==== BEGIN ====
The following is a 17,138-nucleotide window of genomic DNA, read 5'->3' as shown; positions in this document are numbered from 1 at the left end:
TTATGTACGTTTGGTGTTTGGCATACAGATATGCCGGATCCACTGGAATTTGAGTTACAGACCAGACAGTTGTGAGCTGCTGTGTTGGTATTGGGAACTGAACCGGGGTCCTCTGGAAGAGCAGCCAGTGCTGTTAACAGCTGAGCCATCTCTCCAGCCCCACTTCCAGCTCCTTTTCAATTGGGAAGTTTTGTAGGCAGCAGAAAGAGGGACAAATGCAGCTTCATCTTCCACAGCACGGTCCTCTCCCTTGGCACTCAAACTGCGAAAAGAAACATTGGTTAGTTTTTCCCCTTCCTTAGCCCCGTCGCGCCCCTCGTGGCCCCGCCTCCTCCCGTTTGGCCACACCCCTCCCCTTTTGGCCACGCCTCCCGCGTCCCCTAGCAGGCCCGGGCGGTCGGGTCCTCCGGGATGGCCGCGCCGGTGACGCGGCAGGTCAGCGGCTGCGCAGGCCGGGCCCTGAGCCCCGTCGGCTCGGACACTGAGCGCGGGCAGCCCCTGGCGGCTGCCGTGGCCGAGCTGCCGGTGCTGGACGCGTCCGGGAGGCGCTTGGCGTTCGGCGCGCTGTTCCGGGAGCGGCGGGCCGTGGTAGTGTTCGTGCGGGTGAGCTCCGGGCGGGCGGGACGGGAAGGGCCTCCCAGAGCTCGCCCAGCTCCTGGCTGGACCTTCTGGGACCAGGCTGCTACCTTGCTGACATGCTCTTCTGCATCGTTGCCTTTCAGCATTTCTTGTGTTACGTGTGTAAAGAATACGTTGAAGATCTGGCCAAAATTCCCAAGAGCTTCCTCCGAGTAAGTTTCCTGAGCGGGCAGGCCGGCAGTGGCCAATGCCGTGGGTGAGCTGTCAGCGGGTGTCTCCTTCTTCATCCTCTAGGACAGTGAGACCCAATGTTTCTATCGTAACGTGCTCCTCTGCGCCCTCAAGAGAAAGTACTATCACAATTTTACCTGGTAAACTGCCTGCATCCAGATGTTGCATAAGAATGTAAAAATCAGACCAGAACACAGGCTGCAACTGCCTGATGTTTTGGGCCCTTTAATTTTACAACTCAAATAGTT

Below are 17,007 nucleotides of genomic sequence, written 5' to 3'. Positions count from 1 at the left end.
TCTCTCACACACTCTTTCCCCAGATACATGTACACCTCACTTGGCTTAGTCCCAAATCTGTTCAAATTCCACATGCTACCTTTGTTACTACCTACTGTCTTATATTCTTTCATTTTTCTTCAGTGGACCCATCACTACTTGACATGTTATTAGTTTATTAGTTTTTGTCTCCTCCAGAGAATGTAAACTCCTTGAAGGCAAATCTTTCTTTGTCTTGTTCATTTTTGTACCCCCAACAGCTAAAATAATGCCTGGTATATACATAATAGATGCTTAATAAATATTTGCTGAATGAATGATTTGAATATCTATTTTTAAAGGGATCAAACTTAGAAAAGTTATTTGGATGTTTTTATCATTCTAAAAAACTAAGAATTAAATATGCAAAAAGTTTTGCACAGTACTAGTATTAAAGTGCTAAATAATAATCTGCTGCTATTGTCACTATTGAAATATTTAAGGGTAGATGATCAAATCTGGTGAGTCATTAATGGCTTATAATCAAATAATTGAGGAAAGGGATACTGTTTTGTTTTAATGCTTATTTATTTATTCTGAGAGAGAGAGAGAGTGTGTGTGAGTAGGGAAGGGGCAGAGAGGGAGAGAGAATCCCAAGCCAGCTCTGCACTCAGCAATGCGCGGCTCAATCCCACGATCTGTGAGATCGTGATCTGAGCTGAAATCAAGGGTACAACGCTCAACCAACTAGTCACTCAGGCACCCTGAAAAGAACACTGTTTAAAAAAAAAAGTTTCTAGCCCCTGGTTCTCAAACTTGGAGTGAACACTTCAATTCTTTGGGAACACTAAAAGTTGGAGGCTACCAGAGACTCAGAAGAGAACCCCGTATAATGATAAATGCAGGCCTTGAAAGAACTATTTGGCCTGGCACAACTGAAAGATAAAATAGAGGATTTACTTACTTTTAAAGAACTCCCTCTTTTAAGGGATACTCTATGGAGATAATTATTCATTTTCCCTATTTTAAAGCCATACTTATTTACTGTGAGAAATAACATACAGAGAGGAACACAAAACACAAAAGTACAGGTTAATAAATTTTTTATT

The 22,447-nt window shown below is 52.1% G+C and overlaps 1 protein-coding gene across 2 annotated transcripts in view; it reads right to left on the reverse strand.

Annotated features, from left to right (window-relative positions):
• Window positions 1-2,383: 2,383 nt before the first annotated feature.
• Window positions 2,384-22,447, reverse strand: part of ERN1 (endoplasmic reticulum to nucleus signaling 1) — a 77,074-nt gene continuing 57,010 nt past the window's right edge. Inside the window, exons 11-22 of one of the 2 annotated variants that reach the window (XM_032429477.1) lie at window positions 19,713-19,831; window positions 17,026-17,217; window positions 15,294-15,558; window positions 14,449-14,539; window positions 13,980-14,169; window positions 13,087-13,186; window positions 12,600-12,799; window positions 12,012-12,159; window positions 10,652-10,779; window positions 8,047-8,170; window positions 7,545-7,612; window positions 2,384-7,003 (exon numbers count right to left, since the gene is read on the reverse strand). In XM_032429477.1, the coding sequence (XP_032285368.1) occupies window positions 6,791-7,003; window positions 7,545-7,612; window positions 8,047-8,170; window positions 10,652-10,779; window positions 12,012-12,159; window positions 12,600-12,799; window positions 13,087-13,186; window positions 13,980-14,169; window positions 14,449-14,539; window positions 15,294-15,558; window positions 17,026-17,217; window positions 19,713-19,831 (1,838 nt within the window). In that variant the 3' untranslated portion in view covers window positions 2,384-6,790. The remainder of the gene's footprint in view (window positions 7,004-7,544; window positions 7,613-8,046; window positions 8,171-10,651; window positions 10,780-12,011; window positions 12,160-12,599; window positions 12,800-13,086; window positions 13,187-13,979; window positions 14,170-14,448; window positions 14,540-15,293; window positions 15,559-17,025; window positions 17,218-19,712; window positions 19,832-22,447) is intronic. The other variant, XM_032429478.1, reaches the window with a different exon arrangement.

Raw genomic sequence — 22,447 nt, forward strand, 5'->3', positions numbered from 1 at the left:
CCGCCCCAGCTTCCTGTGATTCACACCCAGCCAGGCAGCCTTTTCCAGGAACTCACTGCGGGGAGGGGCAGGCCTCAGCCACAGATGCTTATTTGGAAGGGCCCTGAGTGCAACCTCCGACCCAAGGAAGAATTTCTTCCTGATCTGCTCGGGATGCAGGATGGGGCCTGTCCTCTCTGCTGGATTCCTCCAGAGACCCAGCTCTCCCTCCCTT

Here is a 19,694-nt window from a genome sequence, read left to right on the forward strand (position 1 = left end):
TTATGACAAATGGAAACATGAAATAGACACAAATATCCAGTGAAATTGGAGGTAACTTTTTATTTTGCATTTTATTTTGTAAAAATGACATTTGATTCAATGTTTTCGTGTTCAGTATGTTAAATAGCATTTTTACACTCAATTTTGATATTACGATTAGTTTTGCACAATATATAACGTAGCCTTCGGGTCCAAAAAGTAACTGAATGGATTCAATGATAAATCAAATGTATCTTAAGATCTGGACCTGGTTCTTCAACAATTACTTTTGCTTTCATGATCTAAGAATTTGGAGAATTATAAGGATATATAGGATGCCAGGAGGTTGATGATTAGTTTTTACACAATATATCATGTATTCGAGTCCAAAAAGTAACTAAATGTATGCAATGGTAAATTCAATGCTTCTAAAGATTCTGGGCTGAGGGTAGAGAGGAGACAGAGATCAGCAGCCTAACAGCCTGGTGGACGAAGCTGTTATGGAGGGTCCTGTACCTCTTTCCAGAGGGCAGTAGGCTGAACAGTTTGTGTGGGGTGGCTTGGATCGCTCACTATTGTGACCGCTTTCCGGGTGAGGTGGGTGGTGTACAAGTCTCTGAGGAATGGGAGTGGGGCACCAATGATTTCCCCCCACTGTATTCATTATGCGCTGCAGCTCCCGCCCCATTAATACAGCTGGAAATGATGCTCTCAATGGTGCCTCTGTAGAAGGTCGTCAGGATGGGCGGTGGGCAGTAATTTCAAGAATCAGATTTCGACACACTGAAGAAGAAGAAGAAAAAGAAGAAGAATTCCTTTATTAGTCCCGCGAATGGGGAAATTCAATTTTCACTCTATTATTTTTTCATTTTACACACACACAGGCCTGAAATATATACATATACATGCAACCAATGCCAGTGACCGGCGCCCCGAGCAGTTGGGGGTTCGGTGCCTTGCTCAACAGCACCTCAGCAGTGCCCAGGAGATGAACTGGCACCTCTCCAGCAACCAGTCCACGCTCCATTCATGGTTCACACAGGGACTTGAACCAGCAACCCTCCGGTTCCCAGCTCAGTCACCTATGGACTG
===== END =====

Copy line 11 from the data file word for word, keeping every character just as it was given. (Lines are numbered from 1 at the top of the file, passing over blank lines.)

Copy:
Here is a 19,694-nt window from a genome sequence, read left to right on the forward strand (position 1 = left end):